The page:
However, I have heard of stories where the xenon lights from the M5 may interfere with the K40 laser jammer but to me, that doesn't seem like a big issue - as long as you add an on/off switch to turn the K40 jammer off at night with the xenons, you're all set.

For me on the E55, the V1 works beautifully with the K40 laser jammer.

Out of the two, I find the V1 much more valuable. The directional indicator on the V1 is a must, it tells you whether the cop is in front or behind. It also has better sensitivity on radar signals than the full K40 laser/radar detector so I only opted for the K40 laser jammer.

Yes, the K40 built in look is nice but I rather have superior detection. My friend's K40 radar detector could not even pick up photo radar vans which I find quite pathetic. The V1 is great, instead of letting off the gas looking around like an idiot, its directional indicator will tell you whether to look in front or at the mirror.

I have had numerous occasions where the cops from the opposite traffic would do a u-turn to pace me, of course, I could pin-point his moves with the V1: front signal getting stronger and stronger, then I get the side signal together with the strongest front signal as we pass one another. The signal then become a strong rear signal weakening. However, if the rear signal never goes away but starts getting stronger again, I know the same bugger is trying to pull a dirty trick so I set the cruise control at 55mph and wait for him to overtake, glancing at the rear view mirror with a big smile..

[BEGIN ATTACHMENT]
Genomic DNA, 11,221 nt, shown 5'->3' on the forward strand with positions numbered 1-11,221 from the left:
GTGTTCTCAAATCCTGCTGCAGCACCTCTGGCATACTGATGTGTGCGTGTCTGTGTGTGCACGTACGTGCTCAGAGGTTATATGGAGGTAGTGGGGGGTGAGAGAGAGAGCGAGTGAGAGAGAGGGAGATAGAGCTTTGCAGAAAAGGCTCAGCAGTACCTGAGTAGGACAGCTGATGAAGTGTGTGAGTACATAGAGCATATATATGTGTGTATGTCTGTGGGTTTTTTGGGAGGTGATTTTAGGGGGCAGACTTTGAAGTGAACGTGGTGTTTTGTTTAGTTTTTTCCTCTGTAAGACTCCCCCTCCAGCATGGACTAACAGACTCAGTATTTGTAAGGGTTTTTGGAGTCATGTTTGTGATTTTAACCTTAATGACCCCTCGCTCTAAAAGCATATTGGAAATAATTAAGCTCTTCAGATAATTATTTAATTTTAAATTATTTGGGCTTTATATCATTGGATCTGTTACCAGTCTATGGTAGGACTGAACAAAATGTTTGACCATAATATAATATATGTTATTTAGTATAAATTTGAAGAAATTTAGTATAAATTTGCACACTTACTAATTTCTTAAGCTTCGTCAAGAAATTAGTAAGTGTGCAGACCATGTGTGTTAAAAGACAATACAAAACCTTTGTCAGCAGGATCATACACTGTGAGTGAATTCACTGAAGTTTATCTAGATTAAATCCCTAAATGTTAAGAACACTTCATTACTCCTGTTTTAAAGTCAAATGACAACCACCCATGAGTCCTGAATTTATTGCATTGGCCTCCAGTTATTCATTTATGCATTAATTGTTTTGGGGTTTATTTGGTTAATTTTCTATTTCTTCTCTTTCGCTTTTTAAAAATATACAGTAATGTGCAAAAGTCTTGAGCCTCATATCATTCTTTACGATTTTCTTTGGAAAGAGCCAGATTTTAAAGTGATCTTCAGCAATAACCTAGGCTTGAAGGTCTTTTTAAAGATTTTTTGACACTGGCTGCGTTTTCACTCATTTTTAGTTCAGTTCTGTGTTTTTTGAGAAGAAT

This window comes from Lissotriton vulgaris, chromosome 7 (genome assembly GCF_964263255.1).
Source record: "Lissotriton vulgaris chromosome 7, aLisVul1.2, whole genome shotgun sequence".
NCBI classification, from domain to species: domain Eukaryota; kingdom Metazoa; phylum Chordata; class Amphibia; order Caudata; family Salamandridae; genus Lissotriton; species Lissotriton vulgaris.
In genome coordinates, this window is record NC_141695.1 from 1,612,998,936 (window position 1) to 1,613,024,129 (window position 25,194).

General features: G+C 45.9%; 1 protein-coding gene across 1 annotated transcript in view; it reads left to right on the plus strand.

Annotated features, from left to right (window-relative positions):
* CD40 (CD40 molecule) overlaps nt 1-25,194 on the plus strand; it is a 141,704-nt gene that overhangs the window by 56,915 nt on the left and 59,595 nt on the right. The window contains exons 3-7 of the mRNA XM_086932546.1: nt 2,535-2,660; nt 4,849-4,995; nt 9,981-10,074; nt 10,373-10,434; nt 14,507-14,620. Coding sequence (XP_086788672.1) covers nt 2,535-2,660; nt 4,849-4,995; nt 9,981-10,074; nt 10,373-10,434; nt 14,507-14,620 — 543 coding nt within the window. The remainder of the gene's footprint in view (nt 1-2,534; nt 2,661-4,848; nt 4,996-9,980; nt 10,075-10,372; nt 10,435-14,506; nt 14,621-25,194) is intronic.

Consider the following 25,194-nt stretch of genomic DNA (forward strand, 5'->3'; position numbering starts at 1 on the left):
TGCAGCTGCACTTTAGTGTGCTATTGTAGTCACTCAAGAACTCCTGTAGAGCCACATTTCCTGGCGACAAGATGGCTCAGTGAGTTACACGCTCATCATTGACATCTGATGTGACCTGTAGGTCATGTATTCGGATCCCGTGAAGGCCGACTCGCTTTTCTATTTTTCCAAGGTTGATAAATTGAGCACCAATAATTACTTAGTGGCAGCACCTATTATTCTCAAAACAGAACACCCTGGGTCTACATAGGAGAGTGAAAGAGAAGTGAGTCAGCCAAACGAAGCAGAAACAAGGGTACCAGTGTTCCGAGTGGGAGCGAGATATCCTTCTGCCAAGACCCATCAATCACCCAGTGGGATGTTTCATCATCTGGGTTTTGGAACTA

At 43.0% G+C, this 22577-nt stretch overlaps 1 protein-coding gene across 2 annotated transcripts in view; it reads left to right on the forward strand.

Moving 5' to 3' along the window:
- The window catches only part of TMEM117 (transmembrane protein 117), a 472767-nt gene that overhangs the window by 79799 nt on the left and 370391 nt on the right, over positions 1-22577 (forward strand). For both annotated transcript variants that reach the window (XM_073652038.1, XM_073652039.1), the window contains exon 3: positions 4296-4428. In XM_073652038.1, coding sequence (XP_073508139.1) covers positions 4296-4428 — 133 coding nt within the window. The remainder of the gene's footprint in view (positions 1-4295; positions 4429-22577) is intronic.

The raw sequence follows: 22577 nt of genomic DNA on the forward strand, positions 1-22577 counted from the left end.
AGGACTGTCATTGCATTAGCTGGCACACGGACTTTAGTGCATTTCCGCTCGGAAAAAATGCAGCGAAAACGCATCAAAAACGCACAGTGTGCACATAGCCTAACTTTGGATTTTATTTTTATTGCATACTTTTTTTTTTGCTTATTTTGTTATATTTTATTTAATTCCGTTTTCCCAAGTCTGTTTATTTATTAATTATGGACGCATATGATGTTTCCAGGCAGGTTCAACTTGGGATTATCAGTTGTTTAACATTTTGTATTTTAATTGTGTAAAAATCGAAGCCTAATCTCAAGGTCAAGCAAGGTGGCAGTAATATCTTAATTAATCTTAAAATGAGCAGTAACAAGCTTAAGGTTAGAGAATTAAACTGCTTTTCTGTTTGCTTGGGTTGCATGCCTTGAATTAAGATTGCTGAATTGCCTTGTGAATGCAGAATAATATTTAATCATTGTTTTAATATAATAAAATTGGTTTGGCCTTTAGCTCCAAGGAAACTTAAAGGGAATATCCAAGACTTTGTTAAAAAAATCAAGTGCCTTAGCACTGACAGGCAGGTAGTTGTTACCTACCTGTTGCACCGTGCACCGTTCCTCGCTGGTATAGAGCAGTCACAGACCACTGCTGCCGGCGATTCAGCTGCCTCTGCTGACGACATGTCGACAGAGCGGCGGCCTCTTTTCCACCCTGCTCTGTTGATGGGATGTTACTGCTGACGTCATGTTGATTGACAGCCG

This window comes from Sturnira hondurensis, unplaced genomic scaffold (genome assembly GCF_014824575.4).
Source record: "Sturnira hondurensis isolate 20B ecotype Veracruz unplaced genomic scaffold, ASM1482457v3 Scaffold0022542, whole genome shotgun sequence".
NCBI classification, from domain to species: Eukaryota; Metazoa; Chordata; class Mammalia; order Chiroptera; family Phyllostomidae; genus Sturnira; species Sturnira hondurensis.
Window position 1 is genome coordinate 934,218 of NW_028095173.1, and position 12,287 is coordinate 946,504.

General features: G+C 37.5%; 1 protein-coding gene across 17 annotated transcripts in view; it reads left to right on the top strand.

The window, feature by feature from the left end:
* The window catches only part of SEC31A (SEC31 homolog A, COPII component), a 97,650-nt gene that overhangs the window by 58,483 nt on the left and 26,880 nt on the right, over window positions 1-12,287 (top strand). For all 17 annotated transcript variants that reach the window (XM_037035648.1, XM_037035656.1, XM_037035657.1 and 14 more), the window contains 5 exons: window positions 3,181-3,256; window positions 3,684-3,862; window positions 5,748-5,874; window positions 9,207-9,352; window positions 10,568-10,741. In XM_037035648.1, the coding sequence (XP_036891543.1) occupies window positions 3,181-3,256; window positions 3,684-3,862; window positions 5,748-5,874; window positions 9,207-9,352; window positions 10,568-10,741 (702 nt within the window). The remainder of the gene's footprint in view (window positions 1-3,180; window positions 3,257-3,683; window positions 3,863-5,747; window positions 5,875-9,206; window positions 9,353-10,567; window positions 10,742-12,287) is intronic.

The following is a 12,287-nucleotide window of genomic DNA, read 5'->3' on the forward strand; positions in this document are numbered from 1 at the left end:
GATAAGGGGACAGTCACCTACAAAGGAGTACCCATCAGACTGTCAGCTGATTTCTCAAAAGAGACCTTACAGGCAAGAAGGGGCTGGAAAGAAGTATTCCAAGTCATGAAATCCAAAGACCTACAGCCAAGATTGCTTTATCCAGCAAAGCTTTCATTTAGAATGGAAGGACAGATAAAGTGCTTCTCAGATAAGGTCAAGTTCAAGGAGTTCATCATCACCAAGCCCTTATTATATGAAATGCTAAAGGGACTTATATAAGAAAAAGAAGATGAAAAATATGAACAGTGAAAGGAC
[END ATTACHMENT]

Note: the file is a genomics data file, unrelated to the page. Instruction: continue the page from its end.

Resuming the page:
To make my V1 as discrete as possible, I also installed the remote concealed unit.

I think one way or another, the Uniden Police Scanner is still a must, that's the only way we can track air crafts when they communicate with the ground troops.. However, I don't travel on the highway enough to justify the cost and the installation hassle of yet another detector!

It's like a war out there doesn't it!
 

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Radar/Laser Jammer/ Detector it really works

The C302 Radar Laser Jammer ? Detector really works read my reply about this under one of the other threads. I just bought it and I love it.

I have one in my M5, Z8 and possilby buying one for my ML55, but I currently have the V1 in it right now. I swear by the C302 it works as well or better than the V1. it jams front Radar and Laser from up to anywhere between 50 -100 ft. and has detection for the front and rear. this is not a remote unit. It reall works.


I have a friend who works with the York, PA State Police hwe tested it.

C Kagen

:cheers:
 

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They are all bullshit!! They just do not work